Impact of planetary wave reflection on tropospheric blocking over the Urals–Siberia region in January 2008
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Planetary wave reflection from the stratosphere played a significant role in changing the tropospheric circulation pattern over Eurasia in mid-January 2008. We studied the 2008 event and compared with composite analysis (winters of 2002/2003, 2004/2005, 2006/2007, 2007/2008, 2010/2011 and 2011/2012), when the downward coupling was stronger, by employing time-lagged singular value decomposition analysis on the geopotential height field. In the Northern Hemisphere, the geopotential fields were decomposed into zonal mean and wave components to compare the relative covariance patterns. It was found that the wavenumber 1 (WN1) component was dominant compared with the wavenumber 2 (WN2) component and zonal mean process. For the WN1 field, the covariance was much higher (lower) for the negative (positive) lag, with a prominent peak around +15 days when the leading stratosphere coupled strongly with the troposphere. It contributed to the downward coupling due to reflection, when the stratosphere exhibited a partially reflective background state. We also analyzed the evolution of the WN1 anomaly and heat flux anomaly, both in the troposphere and stratosphere, during January–March 2008. The amplitude of the tropospheric WN1 pattern reached a maximum and was consistent with a downward wave coupling event influenced by the stratospheric WN1 anomaly at 10 hPa. This was consistent with the reflection of the WN1 component over Eurasia, which triggered an anomalous blocking high in the Urals–Siberia region. We further clarified the impact of reflection on the tropospheric WN1 field and hence the tropospheric circulation pattern by changing the propagation direction during and after the event.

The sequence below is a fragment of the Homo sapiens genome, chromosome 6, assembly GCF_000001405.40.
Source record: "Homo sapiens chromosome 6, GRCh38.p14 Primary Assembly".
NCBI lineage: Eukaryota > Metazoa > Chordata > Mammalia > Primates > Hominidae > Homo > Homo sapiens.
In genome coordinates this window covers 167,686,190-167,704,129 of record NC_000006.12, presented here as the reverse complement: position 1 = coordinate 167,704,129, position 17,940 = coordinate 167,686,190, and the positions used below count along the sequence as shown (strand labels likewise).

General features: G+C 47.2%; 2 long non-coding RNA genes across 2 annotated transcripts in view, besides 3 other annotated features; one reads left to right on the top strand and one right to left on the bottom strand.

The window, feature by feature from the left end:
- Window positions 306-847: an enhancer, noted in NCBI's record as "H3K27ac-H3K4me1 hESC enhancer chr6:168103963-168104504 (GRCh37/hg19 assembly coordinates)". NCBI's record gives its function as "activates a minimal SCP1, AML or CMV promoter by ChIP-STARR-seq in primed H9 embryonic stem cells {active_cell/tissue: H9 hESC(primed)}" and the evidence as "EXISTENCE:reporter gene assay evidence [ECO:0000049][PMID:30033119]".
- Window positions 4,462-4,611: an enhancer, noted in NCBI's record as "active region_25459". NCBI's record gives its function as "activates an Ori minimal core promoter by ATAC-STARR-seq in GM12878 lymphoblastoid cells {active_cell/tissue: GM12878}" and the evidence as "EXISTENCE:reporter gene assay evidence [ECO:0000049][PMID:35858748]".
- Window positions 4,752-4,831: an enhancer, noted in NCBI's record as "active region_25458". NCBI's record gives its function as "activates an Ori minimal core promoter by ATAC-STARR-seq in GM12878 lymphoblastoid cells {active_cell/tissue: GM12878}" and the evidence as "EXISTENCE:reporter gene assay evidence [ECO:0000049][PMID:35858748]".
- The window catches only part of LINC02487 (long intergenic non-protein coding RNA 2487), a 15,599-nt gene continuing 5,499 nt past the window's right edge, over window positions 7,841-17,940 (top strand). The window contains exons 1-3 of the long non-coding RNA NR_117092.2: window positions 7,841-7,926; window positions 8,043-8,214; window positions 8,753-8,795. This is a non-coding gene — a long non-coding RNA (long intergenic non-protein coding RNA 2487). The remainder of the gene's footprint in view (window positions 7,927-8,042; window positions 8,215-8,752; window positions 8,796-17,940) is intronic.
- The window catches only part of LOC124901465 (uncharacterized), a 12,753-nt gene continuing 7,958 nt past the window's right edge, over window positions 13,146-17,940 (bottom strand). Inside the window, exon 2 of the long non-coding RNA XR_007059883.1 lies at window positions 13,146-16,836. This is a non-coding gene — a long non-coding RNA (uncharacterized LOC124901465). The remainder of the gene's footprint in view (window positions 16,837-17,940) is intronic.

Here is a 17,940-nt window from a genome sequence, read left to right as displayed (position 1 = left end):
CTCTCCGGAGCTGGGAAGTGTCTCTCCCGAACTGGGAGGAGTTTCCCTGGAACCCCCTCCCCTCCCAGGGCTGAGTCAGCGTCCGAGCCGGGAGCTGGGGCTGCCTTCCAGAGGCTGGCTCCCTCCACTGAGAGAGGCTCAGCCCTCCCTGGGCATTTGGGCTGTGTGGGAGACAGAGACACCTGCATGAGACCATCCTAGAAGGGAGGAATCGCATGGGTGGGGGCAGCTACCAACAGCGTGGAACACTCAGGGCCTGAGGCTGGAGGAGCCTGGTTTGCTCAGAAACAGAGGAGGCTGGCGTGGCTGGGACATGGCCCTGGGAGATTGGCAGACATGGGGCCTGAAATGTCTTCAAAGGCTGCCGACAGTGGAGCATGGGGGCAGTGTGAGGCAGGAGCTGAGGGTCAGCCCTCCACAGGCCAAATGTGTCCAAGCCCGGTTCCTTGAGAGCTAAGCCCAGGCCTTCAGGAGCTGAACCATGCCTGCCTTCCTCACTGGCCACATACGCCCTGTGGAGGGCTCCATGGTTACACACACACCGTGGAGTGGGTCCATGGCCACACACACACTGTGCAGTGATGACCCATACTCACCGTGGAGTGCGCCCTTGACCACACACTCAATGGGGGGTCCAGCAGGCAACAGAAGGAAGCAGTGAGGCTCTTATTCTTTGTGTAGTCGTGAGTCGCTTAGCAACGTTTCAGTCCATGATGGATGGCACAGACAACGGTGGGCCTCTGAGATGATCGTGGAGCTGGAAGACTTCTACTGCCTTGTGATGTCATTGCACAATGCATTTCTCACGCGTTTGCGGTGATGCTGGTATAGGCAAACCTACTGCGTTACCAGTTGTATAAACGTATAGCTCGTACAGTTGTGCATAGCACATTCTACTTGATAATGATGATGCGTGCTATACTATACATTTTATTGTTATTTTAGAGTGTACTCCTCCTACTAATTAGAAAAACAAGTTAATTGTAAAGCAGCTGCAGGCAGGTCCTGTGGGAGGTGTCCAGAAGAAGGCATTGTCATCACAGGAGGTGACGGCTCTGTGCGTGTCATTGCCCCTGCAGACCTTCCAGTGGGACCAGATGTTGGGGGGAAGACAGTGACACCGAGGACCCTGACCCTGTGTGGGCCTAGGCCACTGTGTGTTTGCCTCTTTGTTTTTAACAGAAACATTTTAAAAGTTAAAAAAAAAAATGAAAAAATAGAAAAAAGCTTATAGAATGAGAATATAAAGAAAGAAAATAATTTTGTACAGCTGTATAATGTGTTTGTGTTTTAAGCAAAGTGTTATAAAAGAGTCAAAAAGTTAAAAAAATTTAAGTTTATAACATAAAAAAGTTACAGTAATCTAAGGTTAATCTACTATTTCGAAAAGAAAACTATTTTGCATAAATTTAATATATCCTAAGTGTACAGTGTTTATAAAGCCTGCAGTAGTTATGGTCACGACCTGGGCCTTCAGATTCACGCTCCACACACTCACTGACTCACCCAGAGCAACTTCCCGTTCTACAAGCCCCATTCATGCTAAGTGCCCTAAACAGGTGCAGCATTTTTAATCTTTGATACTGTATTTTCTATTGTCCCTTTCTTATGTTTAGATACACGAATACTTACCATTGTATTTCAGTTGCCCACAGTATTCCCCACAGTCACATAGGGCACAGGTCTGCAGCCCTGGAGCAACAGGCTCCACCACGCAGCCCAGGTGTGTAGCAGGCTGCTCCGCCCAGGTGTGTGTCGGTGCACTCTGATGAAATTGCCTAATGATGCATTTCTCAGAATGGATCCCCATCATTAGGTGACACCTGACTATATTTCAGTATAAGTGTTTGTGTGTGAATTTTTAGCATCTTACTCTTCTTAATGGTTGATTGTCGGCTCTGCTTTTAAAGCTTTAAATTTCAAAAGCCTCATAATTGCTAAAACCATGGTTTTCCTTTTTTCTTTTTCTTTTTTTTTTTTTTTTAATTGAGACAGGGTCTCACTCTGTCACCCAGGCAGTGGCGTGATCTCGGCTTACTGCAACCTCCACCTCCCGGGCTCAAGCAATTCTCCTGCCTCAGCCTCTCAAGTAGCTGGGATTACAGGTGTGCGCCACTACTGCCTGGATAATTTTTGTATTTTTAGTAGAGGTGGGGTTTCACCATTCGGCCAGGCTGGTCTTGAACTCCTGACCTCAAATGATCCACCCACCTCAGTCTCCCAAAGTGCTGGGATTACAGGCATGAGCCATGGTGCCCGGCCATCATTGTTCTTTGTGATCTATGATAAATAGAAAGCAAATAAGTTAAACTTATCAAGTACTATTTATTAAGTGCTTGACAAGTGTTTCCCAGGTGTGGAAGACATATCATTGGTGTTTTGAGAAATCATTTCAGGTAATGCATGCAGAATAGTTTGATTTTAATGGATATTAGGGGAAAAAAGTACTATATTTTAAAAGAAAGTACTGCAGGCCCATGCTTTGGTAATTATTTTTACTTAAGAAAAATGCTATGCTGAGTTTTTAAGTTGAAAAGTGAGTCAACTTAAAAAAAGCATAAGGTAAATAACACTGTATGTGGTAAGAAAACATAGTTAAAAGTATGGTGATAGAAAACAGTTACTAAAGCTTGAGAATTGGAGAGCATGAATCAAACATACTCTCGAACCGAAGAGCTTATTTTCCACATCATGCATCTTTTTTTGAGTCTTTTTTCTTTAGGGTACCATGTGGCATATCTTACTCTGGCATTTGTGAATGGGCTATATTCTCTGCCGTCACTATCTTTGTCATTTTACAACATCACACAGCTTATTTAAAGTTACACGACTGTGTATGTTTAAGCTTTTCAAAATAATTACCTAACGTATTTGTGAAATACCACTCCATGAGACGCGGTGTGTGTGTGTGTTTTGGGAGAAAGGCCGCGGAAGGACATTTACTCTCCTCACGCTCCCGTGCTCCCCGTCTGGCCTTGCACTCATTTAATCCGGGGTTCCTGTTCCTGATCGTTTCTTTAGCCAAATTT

Key wordsplanetary wave reflection singular value decomposition (SVD) Eliassen–Palm (EP) flux blocking circulation
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